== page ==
Changing Your Workers Compensation Doctor May Improve Your Chances of Receiving Benefits
Being injured on the job is a difficult time for an employee. Furthermore, an injury that occurs while working in Florida can be extremely hard if you do not have adequate legal representation. Many laws are designed to not be employee-friendly when you want to receive worker’s compensation benefits.
For starters, your employer’s insurance company has a right to assign a treating physician to your case. This is an important factor to understand since the doctor’s diagnosis of your injury is crucial to whether you receive the benefits you deserve.
When You Can Change the Treating Physician
The insurance company can choose where you receive treatment for your injury. However, you do have a right to make a one-time change to the worker’s compensation doctor assigned to your case. In some instances, the insurance company can still select the new doctor.
One exception to this rule is if the insurance company fails to respond to your request for the one-time change. Typically, they have five days before you have the right to select your own doctor.
Types of Workers Compensation Benefits
Benefits that you may receive for worker’s compensation include medical care, rehabilitation, and disability payments to replace lost wages.
Medical care benefits include hospital and other healthcare expenses related to identifying and treating your illness or injury. This portion of benefits generally covers visits to the doctor, medication, and surgery, if necessary. Special equipment such as a wheelchair is also covered.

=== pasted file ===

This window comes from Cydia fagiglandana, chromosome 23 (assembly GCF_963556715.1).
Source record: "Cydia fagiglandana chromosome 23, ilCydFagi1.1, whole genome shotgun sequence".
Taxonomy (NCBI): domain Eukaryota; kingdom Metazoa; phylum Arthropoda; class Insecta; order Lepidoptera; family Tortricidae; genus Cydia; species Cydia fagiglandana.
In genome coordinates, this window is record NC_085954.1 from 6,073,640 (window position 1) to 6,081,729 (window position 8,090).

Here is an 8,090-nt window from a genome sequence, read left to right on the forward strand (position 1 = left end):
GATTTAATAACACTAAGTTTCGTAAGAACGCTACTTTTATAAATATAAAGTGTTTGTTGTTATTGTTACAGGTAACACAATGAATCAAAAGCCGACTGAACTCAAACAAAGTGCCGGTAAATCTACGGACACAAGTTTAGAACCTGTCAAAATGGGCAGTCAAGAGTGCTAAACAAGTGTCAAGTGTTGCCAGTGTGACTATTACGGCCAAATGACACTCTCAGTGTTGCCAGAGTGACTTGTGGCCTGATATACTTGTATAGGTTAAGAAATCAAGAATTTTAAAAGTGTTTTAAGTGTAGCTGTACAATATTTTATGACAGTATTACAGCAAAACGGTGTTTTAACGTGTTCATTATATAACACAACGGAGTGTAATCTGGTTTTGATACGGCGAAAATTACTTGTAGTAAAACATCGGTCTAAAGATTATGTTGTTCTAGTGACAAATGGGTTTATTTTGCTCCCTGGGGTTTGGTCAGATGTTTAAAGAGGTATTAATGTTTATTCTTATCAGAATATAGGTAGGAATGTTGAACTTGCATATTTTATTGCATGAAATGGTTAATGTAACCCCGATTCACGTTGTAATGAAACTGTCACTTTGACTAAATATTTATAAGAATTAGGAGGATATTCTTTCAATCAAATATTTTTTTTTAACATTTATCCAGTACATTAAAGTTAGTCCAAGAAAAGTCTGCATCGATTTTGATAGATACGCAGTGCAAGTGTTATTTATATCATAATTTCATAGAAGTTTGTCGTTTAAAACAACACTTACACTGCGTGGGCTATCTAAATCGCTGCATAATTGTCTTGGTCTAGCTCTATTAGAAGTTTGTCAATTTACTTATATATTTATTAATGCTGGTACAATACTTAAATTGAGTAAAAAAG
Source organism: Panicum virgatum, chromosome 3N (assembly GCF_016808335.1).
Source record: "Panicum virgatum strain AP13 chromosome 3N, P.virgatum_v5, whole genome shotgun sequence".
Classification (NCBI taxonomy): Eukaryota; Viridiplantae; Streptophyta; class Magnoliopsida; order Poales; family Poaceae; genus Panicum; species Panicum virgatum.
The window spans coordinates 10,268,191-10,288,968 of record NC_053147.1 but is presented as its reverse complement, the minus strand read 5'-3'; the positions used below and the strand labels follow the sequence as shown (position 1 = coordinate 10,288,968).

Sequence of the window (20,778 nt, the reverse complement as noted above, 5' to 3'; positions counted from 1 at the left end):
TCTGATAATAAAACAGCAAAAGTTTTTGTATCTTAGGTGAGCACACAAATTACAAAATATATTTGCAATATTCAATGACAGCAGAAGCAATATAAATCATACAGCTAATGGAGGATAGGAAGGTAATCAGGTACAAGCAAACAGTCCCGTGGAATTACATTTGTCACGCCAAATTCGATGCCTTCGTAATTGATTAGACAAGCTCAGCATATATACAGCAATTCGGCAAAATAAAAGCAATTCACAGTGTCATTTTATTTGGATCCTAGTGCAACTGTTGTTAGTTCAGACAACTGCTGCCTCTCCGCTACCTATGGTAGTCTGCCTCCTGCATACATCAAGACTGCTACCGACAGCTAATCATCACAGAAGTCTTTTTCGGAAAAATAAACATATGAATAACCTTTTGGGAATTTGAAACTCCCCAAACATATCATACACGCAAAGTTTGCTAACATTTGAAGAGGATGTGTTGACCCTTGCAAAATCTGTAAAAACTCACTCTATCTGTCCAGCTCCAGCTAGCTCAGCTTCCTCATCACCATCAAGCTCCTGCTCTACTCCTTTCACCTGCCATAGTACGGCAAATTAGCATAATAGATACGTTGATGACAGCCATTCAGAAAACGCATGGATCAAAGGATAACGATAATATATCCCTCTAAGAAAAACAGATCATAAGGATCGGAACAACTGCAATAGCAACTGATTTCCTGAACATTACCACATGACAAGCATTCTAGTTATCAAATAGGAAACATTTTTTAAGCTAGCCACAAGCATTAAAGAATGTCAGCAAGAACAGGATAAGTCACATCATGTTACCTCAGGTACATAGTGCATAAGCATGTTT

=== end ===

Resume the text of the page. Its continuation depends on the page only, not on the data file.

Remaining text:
Rehabilitation benefits cover medical and therapeutic care designed to help you recover and cope with the injury you sustained on the job. If your injury or illness has made it difficult to return to work, these benefits may also pay for expenses that will help you qualify for a different job. These may include evaluation, retraining and tuition.
Benefits paid through disability is monetary compensation for wages you lose. You may qualify for one of four types of disability payments: temporary total with the expectation that you will return to work; temporary partial when you cannot perform parts of your job, but will someday; permanent total when you will never return to work; or, permanent partial for a permanent injury, but you can perform some duties.